The Back Page

CULINARY CONFESSIONS

Cooking is a gift, a ritualized, absorbing activity. My mother is gifted. I am not.

AMY CAMERON January 13 2003
The Back Page

CULINARY CONFESSIONS

Cooking is a gift, a ritualized, absorbing activity. My mother is gifted. I am not.

AMY CAMERON January 13 2003

CULINARY CONFESSIONS

The Back Page

Cooking is a gift, a ritualized, absorbing activity. My mother is gifted. I am not.

AMY CAMERON

MY FRIEND Kathy is hosting brunch for 11 people. She plans to make an egg casserole, a fruit salad and maybe some sausages. She also wants to have warm, homemade muffins waiting for people as they arrive. Kathy—a political columnist at an East Coast newspaper—is panicked. “I am 34 years old,” she cries over the phone. “I interview premiers, no problem. I’m trying to make muffins from scratch? Aw, hell, where’s a mix?” Four months pregnant and determined to exercise nurturing skills before the baby is born, Kathy won’t use a mix. She’ll dig out a dusty box of baking powder and recite positive affirmations (“I will cook wonderful muffins; I am a good cook”)—all for “real” food to feed her friends. But I’d wager it’ll be months before she cooks again.

Kathy and I share the same culinary guilt. It’s born of knowing how special homecooked meals are, and yet not having the time (or skill or equipment or recipe or...) to make them. The secret shame burns every time I cajole friends into meeting for supper at a restaurant. Or promise to bring to their dinner both wine and dessert—from the best bakery in town, mind you. I know, deep down, that ordering pizza for a party is no longer appropriate. Even Chinese takeout is wearing thin. I’ve outgrown easy food solutions but my kitchen skills haven’t caught up.

Twenty years ago, a woman in her 30s wouldn’t have thought twice about cooking brunch or dinner for friends and family. By the time she was 15 years old, this young woman would have already baked hundreds of pies, made jams and chutneys as gifts and cooked a turkey to perfection. Even if she were not naturally inclined to the culinary arts, this woman would know how to time different dishes so that all the food was hot when placed on the table. She would have, if not linen, clean cloth napkins—and would know that no matter how artful, folded paper towel is still folded paper towel. A man, on the other hand, was not so carefully trained. Perhaps this is why so many of my male friends are leaping to the challenge

with an enthusiasm and confidence that a number of my female friends lack.

My boyfriend, for one, is a fabulous cook. Like the best of them, he embraces the whole experience. He understands that cooking is not just about good food but is also about the wine, the candles, the centrepiece and the music playing in the background. One of his prized gifts for Christmas was from his parents—a beautiful majolica platter he’d coveted for months. He was like a child with a toy discovering the joys of a whisk. He wooed me with food and, in honour of his skill, I gave him his first copper pot—the ultimate food geek’s obsession.

I’m loath to admit that I’ve never cooked for him. My problem is that I am paralyzed by knowledge. I come from a family of cooking legend. My great-grandmother—whose father made a fortune in canning food—had a full-time staff, including a cook. Despite the cook’s ability, my perfectionist ancestor worked alongside her staff preparing meals, especially when entertaining guests. My mother, trained at the Cordon Bleu kitchen school in Paris and former Toronto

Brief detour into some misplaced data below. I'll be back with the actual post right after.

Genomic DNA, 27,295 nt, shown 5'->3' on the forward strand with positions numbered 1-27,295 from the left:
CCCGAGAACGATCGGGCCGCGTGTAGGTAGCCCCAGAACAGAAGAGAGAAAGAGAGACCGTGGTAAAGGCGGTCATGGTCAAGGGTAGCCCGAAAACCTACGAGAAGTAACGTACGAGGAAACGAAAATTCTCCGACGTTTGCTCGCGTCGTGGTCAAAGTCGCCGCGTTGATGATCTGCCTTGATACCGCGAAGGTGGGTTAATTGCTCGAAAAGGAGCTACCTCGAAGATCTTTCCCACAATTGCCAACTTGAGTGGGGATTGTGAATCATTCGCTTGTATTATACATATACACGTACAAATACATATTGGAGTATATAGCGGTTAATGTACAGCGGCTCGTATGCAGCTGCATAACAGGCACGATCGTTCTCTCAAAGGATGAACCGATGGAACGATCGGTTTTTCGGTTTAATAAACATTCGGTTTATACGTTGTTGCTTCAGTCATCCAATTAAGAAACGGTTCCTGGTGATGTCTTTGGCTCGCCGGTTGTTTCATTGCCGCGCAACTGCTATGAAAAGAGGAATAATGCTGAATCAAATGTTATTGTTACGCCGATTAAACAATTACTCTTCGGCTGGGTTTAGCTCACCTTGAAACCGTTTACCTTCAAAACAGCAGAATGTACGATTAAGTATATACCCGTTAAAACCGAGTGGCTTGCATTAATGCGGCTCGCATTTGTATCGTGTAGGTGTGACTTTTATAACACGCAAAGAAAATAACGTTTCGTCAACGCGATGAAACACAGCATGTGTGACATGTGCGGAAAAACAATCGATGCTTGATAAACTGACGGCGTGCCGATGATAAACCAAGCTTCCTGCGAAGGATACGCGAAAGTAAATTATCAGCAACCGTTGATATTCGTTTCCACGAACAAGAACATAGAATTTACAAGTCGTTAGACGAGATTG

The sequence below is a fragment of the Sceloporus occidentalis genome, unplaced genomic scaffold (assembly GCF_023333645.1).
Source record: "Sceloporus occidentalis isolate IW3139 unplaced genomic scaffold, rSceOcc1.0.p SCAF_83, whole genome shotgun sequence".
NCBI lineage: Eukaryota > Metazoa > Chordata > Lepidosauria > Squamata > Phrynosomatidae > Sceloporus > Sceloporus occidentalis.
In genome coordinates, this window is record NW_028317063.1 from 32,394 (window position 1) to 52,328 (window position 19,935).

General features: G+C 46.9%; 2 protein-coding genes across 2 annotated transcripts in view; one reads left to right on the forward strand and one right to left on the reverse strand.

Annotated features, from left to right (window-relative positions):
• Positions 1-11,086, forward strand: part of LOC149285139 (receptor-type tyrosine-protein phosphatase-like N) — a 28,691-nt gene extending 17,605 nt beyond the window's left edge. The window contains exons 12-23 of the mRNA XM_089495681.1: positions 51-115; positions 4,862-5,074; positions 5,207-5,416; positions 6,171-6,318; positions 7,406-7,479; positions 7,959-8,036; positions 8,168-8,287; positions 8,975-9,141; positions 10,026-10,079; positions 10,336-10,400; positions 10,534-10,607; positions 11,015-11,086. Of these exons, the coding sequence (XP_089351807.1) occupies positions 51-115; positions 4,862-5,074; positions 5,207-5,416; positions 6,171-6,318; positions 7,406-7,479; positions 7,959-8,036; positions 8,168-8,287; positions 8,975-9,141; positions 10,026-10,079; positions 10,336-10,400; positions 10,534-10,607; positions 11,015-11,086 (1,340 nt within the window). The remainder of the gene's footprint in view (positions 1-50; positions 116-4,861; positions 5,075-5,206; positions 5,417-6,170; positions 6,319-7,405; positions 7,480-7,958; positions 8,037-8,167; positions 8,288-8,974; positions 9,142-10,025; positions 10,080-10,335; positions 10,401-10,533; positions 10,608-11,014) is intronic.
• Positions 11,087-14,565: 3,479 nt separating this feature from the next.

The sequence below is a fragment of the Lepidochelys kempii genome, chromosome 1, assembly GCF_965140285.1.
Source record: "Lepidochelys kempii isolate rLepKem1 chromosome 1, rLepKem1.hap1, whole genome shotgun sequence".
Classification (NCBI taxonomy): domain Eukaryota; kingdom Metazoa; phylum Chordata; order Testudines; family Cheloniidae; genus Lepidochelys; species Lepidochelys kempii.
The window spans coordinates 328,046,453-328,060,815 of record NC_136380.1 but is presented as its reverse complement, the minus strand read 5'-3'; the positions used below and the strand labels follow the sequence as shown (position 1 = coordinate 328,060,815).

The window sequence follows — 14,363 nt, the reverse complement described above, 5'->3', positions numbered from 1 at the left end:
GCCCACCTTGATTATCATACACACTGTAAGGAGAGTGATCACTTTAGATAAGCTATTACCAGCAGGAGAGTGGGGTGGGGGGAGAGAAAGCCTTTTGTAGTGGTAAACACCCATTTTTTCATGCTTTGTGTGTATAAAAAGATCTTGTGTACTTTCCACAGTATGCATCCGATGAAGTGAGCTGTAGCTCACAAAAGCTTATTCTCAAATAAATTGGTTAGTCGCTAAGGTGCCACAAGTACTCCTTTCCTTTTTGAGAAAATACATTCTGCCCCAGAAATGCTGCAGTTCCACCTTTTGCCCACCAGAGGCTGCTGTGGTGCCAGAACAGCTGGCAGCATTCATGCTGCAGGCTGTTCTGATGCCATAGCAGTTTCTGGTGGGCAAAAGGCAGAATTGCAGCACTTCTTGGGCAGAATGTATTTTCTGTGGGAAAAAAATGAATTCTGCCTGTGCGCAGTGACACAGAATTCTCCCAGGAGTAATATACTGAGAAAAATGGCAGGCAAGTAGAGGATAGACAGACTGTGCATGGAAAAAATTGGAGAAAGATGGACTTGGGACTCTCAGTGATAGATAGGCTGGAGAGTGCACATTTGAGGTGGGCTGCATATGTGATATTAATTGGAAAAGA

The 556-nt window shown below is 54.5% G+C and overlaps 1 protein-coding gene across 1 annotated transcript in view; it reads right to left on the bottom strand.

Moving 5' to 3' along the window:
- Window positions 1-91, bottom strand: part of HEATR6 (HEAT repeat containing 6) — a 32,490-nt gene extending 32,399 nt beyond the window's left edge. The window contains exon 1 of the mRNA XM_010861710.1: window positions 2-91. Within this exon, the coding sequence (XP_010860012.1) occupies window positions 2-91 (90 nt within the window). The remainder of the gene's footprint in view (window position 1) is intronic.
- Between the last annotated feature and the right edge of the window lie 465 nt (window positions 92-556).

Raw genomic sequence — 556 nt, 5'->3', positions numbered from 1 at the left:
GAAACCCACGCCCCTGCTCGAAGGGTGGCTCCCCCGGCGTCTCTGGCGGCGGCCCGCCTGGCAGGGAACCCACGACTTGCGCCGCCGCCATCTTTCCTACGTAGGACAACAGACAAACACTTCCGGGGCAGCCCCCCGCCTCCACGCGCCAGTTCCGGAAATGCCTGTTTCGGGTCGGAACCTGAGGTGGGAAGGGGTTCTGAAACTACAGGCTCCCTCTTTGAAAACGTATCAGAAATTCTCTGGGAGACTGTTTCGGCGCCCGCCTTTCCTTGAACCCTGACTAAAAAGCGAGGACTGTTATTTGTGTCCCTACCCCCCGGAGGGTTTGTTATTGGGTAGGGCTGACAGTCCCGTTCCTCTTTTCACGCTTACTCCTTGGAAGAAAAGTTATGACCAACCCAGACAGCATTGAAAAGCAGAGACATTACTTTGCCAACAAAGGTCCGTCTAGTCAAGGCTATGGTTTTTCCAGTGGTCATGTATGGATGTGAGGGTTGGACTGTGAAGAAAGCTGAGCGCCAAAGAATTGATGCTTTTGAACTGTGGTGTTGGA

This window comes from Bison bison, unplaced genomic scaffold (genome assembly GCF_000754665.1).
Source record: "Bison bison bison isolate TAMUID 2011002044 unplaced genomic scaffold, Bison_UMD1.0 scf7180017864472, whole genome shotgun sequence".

Star food editor, is renowned for her excellent table. She could, if stuck, make culinary magic with lentils, liver and broccoli.

I am not so blessed. Several years ago, I rashly invited colleagues over for supper, never having hosted a dinner party before. An hour before my guests arrived, my main dish—chili—didn’t look right. It looked, well, like baby poop. I called my mother. “Mum, it looks like baby poop. It’s awful! ” My mother calmly listed ingredients I might have missed. “Tomatoes?” Check. “Chili powder?” Check. “Beef?” Check. If I hold the phone over the pot and stir, do you think you’ll be able to tell what’s wrong? My mother, God bless her, agreed to try. I stirred. I waited. “Did you put the red kidney beans in?” No. My mother, it’s clear, is gifted.

And cooking is a gift, a ritualized, absorbing activity that gives as much to the chef as to the guests. For the person who has slaved away over a hot stove for hours, there is immense satisfaction in knowing a meal was beautifully designed. It appeals to the most basic instincts—to feed and nourish people you love. Mixed into each dish is emotion that might be hard to express in words but is crystal clear with the first taste of piping hot, creamy mashed potatoes and slivers of rare roast beef. The stories and laughter shared over an excellent meal create a special bond between people.

I know how food should look, taste and be presented. I know which fork goes where and that plates should be warmed beforehand. I can recite in my sleep the rules to making an excellent gravy, but I can’t ever make it as irresistible as my mother’s. And, unfortunately for those I love, I haven’t tried all that hard. I’ve been blessed, surrounded by wonderful cooks. (In fact, the full horror of my situation was revealed when my boyfriend e-mailed my mother a recipe for her New Year’s Eve party.) But, like Kathy, I’m fed up with muffin mixes and ordering in. I want the satisfaction that comes from feeding friends and family. I want the smell of freshly baked food drifting through my house. Performance anxiety is no longer an adequate excuse. I will cook wonderful muffins. I am a good cook, I will tell myself. And as I hang up from Kathy, leaving her to the seemingly simple task of making a fruit salad, I hear one final wail: “Why didn’t my mother teach me how to cut a mango?”

Amy Cameron is a Maclean’s assistant editor. response@macleans.ca